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Chapter 3 - The Treatise On Benefits

Real Kindness and Real Agency

from Part I - Recreating the Stoic Past

Published online by Cambridge University Press:  23 March 2023

Margaret Graver
Affiliation:
Dartmouth College, New Hampshire
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Summary

Seneca’s treatise On Benefits is the sole surviving representative of a long tradition of Stoic thought on the act of kindness (euergēsia), that is, gift-giving or the supererogatory favor. The work is rich in philosophical content. Favors (beneficia or benefits) are defined strictly in terms of intent, in such a way that the will of the giver becomes interdependent with the receiver’s willingness to reciprocate. In unpacking this definition, the Stoic author finds it necessary to speak not only about the theory of action but also about the observable effects of action, since enacted benefits impose different obligations on the recipient. Moreover, the assessment of motives and the expectation of gratitude create an intersubjectivity of giver and receiver that is revealing for Stoic ideas of friendship. Finally, Seneca takes a strong position on the autonomy even of benefactors who are unable to act otherwise, such as divine givers and entirely virtuous human agents, with implications for questions of volition and freedom.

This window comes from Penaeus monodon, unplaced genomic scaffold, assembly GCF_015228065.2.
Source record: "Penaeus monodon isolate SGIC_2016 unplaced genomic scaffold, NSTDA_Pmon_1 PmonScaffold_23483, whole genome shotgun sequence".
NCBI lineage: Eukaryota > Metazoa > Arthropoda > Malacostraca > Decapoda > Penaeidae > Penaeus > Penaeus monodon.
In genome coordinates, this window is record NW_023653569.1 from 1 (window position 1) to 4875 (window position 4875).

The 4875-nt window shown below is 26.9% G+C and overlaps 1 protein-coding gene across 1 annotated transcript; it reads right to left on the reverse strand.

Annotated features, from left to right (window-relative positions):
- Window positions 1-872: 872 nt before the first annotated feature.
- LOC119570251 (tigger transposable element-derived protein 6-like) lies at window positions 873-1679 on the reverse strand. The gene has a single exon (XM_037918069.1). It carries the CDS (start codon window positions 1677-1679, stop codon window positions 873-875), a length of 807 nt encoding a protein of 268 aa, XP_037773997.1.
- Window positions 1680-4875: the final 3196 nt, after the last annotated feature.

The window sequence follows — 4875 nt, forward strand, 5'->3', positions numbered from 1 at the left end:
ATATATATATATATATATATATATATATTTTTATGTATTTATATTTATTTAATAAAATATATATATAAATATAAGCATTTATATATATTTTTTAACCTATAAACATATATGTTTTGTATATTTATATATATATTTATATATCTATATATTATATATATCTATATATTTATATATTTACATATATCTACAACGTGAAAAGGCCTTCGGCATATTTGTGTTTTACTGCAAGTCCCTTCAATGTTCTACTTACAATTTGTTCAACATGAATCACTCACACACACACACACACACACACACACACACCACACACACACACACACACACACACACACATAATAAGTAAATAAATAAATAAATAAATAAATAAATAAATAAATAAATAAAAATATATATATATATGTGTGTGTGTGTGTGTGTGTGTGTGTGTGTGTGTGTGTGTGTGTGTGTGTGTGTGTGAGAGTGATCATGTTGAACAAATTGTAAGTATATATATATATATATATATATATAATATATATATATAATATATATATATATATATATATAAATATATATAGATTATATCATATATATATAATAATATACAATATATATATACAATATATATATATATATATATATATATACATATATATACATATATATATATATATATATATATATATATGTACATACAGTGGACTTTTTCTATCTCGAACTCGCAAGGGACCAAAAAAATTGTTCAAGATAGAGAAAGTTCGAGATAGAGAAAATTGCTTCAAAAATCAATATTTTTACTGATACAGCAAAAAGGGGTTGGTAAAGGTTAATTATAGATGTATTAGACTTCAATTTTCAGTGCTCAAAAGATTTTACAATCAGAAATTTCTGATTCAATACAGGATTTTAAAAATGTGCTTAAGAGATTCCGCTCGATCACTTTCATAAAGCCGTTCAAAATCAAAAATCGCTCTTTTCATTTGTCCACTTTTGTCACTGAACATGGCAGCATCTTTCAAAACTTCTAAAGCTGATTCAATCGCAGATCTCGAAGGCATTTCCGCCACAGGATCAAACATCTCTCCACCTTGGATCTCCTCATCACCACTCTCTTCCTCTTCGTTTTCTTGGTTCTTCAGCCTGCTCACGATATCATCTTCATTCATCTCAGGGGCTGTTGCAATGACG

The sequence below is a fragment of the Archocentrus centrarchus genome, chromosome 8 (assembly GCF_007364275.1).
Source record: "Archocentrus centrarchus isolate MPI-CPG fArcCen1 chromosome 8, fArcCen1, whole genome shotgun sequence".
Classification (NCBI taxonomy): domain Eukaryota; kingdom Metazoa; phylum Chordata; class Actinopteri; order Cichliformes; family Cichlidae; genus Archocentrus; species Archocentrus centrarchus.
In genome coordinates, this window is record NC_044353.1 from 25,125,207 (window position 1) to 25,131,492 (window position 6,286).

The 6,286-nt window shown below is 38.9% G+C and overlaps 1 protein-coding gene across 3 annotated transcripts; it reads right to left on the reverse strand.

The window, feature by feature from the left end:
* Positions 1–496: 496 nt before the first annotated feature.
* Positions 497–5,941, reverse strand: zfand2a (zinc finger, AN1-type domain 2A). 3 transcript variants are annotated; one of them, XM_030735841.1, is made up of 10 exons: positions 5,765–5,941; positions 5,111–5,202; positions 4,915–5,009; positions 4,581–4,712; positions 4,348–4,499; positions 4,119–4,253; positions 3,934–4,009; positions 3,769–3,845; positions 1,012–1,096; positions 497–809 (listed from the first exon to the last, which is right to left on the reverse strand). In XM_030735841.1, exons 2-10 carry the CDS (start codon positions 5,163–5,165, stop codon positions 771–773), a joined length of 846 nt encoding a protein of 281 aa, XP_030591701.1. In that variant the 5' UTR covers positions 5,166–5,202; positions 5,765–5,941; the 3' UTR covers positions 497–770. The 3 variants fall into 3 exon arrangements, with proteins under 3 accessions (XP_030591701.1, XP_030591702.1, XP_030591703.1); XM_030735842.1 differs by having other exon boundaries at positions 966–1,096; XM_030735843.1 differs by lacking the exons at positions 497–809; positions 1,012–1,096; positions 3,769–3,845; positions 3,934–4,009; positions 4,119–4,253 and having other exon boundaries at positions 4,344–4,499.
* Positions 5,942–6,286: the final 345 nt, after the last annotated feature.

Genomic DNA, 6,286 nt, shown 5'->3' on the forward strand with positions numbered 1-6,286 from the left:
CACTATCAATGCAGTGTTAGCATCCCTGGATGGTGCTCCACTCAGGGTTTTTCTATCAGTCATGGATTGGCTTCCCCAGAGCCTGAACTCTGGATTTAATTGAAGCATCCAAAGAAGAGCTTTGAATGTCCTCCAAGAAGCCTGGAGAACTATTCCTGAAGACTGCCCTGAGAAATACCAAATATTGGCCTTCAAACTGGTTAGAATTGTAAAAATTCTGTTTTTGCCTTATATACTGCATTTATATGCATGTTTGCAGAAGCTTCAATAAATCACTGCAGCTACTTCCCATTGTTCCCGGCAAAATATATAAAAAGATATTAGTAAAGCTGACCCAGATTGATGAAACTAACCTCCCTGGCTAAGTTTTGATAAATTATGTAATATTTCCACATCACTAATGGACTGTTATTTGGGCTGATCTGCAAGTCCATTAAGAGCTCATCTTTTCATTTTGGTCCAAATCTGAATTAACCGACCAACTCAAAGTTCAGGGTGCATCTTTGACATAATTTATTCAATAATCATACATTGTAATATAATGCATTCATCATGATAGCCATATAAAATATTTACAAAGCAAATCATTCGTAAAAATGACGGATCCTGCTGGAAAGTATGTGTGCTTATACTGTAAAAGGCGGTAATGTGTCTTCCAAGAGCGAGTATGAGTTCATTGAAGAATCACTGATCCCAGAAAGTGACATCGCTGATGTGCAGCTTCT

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Seneca
The Literary Philosopher
, pp. 57 - 84
Publisher: Cambridge University Press
Print publication year: 2023

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